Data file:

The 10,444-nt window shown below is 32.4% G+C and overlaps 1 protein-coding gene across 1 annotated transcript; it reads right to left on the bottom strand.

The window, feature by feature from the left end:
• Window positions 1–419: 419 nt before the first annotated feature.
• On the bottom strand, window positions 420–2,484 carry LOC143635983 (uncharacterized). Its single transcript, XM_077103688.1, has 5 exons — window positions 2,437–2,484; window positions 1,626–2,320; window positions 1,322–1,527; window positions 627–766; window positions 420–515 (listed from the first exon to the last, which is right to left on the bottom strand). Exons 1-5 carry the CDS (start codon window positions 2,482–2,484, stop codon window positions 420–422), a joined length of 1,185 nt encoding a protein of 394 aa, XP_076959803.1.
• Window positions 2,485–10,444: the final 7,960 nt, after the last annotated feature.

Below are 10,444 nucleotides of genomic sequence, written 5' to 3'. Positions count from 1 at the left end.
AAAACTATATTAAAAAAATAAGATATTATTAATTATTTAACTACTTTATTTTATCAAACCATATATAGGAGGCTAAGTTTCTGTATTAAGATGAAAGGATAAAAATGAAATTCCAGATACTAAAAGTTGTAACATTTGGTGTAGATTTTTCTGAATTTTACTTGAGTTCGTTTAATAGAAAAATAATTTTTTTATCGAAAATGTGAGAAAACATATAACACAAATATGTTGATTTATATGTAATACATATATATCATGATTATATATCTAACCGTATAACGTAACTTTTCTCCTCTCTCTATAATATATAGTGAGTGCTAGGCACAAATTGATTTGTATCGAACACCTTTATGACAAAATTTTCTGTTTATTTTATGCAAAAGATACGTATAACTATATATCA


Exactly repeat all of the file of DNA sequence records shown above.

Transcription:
The 10,444-nt window shown below is 32.4% G+C and overlaps 1 protein-coding gene across 1 annotated transcript; it reads right to left on the bottom strand.

The window, feature by feature from the left end:
• Window positions 1–419: 419 nt before the first annotated feature.
• On the bottom strand, window positions 420–2,484 carry LOC143635983 (uncharacterized). Its single transcript, XM_077103688.1, has 5 exons — window positions 2,437–2,484; window positions 1,626–2,320; window positions 1,322–1,527; window positions 627–766; window positions 420–515 (listed from the first exon to the last, which is right to left on the bottom strand). Exons 1-5 carry the CDS (start codon window positions 2,482–2,484, stop codon window positions 420–422), a joined length of 1,185 nt encoding a protein of 394 aa, XP_076959803.1.
• Window positions 2,485–10,444: the final 7,960 nt, after the last annotated feature.

Below are 10,444 nucleotides of genomic sequence, written 5' to 3'. Positions count from 1 at the left end.
AAAACTATATTAAAAAAATAAGATATTATTAATTATTTAACTACTTTATTTTATCAAACCATATATAGGAGGCTAAGTTTCTGTATTAAGATGAAAGGATAAAAATGAAATTCCAGATACTAAAAGTTGTAACATTTGGTGTAGATTTTTCTGAATTTTACTTGAGTTCGTTTAATAGAAAAATAATTTTTTTATCGAAAATGTGAGAAAACATATAACACAAATATGTTGATTTATATGTAATACATATATATCATGATTATATATCTAACCGTATAACGTAACTTTTCTCCTCTCTCTATAATATATAGTGAGTGCTAGGCACAAATTGATTTGTATCGAACACCTTTATGACAAAATTTTCTGTTTATTTTATGCAAAAGATACGTATAACTATATATCA